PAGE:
Official journal of the Netherlands Ornithologists' Union
|Walters J. (1957) Gedrag in de legperiode en arbeidsverdeling in de voortplantingstijd bij de Strandpluvier, Charadrius alexandrinus L. ARDEA 45 (1-2): 24-62|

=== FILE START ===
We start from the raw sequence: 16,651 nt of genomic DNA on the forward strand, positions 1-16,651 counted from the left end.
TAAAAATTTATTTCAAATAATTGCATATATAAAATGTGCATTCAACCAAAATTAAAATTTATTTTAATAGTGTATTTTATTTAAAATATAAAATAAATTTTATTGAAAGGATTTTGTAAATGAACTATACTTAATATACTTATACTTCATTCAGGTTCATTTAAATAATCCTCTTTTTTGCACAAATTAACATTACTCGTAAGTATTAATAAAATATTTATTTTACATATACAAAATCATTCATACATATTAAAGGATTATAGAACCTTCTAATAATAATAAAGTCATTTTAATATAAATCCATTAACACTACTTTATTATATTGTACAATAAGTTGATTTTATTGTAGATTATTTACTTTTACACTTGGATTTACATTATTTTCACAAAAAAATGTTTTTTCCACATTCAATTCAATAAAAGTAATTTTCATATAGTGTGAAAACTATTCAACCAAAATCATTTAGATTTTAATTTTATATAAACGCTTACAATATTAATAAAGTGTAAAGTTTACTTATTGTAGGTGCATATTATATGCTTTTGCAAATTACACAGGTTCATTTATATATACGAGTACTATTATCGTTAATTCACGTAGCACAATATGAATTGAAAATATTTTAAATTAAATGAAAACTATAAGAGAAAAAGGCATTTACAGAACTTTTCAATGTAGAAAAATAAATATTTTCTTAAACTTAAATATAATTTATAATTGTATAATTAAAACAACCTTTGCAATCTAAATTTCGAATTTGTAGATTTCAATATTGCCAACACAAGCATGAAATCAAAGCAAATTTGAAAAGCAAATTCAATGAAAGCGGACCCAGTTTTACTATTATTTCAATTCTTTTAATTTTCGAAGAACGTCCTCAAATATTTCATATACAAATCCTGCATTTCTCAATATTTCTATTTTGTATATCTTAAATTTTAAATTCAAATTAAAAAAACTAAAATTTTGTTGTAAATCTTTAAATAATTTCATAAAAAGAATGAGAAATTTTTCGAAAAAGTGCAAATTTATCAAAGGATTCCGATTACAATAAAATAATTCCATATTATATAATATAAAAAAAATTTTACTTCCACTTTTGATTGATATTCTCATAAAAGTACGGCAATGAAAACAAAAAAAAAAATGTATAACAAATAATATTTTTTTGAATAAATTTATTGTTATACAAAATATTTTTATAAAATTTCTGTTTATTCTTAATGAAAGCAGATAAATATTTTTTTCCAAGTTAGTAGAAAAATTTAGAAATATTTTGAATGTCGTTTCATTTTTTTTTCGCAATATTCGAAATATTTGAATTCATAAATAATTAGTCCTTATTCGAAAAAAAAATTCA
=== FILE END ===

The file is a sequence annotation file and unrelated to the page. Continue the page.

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Behaviour during the egg-laying period in the Kentish Plover (Charadrius alexandrinus L.), and the division of labour during the nesting-cycle. I. Behaviour during the egg-laying period. The origin of three clutches on Texel in June 1955 is described in detail. The following call-notes are discriminated: 1. alarm-notes-'prrr' and 'weet'; 2. threat-note-'rooh'; 3. song-note-'song-rattle'; 4. hostility-cry-perhaps the sharp 'tjekke-tjekke' during the song flight; 5. tenderness-call ('Zartlichkeit')-'peechurrr'; 6. distraction-display note-'Schnarren und Kreisen' as in Ringed Plover (Ch. hiaticula); (Laven 1940); 7. fear-note-'kjuk', uttered with closed bill; 8. parents' call-up note for the young-'pu-pu-pu'; 9. flying-call-toneless 'pt'; (no special note during scraping). On p. 36, a comparison is made with the corresponding notes 6f the Ringed and Little Ringed Plover (Ch. dubius). A description of 'appeasement' behaviour is given for both dubius and alexandrinus. Kentish Plovers often nest in existing colonies of Avocets (Recurvirostra avosetta) or Common Terns (Sterna hirundo) and find protection there. The eggs are laid with the pointed end downwards. Incubation generally starts after the completion of the clutch. Some males are more interested in the growing clutches before incubation than their partners, which often only visit the nests for egg-laying. II. The division of labour during incubation. The starting point is the earlier publication (Walters 1954a). The regular division of the daily task is confirmed once more. Brooding by the males at night is certainly the rule; they were also found on the nests early in the morning on a few occasions. There may be a tendency for the afternoon relief to become earlier during the course of the incubation-period and very early relief may cause double relief. Little is known about the morning-relief. One male proved indistinguishable from females in the field. Therefore, one should know both male and female of each pair individually when judging the division of labour of the sexes. III. The division of labour in the care of the young. On the basis of diary-protocols a large number of data is mentioned, from which it appears that: 1. Strictly speaking, exclusive female tending of the young only occurs with newly hatched chicks, still in the nest-scrape or in its immediate surroundings (one may expect that, in such cases, the males do not know of the hatching of the young) ; 2. Care of the young by the male alone occurs much more frequently, especially with older young, but in some cases already with newly hatched chicks too; 3. Simultaneous participation of both sexes can be observed the most often, especially when the chicks are rather young (e.g. not older than two weeks). In the third case, a certain division of labour between the parents does occur. Out of 19 clear cases, the male arrived first to brood the chicks on 14 occasions, the female staying in the neighbourhood of the observer. The opposite was the case in the five remaining examples, though some disturbing influence i may have caused the exceptions. Eight further cases concerned variable or less clear behaviour. Many of these observations are compared with behaviour in Ringed and Little Ringed Plovers and also in some less closely related species of waders.